loading page

Deciduous tundra shrubs shift toward more acquisitive light absorption strategy under climate change treatments
  • +4
  • Ramona Julia Heim,
  • Maitane Iturrate-Garcia,
  • Merin Reji Chacko,
  • Sergey A Karsanaev,
  • Trofim C Maximov,
  • Monique Heijmans,
  • Gabriela Schaepman-Strub
Ramona Julia Heim
Department of Evolutionary Biology and Environmental Studies, University of Zurich

Corresponding Author:[email protected]

Author Profile
Maitane Iturrate-Garcia
Department of Chemical and Biological Metrology, Federal Institute of Metrology METAS
Author Profile
Merin Reji Chacko
WSL Swiss Federal Research Institute
Author Profile
Sergey A Karsanaev
Institute for Biological Problems of the Cryolithozone SB RAS
Author Profile
Trofim C Maximov
Institute for Biological Problems of Cryolithozone
Author Profile
Monique Heijmans
Wageningen University
Author Profile
Gabriela Schaepman-Strub
University of Zürich
Author Profile


The effects of climate change on plants are particularly pronounced in the Arctic region. Warming relaxes the temperature and nutrients boundaries that limit tundra plant growth. Increased resource availability under future climate conditions may induce a shift from a conservative economic strategy to an acquisitive one. Following the leaf economics spectrum that hypothesizes a strategy gradient between survival, plant size and costs for the photosynthetic leaf area, light absorption of tundra plants may increase.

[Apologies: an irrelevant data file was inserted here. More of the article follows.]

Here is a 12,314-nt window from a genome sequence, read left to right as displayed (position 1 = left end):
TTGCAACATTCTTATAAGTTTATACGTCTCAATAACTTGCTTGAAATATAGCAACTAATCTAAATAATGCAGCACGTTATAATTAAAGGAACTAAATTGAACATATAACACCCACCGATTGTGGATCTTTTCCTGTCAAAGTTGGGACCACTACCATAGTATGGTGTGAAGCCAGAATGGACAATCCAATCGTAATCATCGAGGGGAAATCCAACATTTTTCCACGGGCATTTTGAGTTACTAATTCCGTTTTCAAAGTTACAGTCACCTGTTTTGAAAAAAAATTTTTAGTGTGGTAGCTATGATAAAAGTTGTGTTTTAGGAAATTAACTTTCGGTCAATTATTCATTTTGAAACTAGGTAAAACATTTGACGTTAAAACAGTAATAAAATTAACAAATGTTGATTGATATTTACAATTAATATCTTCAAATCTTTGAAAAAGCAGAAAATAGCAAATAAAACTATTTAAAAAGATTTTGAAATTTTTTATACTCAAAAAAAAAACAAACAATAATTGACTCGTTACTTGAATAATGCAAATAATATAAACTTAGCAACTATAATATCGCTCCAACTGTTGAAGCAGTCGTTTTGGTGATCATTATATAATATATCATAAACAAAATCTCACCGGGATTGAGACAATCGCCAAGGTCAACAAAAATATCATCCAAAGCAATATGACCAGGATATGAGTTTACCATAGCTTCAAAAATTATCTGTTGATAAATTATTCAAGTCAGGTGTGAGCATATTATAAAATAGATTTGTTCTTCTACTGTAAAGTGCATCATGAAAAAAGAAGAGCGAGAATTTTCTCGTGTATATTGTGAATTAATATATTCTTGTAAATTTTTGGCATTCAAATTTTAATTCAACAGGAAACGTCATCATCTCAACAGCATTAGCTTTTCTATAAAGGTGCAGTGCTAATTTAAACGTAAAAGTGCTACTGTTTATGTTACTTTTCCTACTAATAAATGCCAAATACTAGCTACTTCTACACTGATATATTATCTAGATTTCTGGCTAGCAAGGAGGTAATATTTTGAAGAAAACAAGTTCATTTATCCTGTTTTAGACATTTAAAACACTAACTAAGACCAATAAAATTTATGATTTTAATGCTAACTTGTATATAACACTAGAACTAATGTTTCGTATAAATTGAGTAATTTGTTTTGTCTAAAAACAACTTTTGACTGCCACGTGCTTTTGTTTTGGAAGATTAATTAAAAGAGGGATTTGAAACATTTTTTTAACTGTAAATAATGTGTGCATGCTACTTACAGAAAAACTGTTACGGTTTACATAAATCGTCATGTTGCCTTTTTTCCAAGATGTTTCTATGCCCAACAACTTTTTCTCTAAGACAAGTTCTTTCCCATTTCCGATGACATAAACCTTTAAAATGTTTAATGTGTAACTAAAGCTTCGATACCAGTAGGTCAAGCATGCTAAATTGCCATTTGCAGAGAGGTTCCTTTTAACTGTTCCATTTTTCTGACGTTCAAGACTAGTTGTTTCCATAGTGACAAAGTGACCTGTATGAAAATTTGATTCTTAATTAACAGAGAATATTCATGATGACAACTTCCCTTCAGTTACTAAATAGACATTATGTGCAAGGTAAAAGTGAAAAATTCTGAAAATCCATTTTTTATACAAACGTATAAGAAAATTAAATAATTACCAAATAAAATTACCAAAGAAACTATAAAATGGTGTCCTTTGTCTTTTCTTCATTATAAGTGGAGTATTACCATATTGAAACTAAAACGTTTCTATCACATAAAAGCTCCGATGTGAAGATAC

We investigated climate change effects on light absorptance and the relationship between light absorptance (fraction of absorbed photosynthetically active radiation, FAPAR) and structural and nutritional leaf traits, performing a soil warming and surface soil fertilization experiment on two deciduous tundra shrub species.
Our results show that fertilization and warming both increase light absorptance in Arctic shrubs and that FAPAR is correlated with leaf nutrients but not with structural leaf traits. This indicates an economic strategy shift of shrubs from conservative to acquisitive induced by warming and fertilization. We found species-specific differences: FAPAR was influenced by warming alone in Betula nana but not in Salix pulchra, and FAPAR was correlated with leaf phosphorus in B. nana but not in S. pulchra. We attribute this to water limitation of B. nana that generally grows in drier areas within the study site compared to S. pulchra.
We conclude that FAPAR is a measure that opens up more possibilities to estimate nutritional leaf traits and nutrient cycles, plant economic strategies, and ecological feedbacks of the tundra ecosystem on broader scales.
09 Feb 2023Submitted to ESS Open Archive
10 Feb 2023Published in ESS Open Archive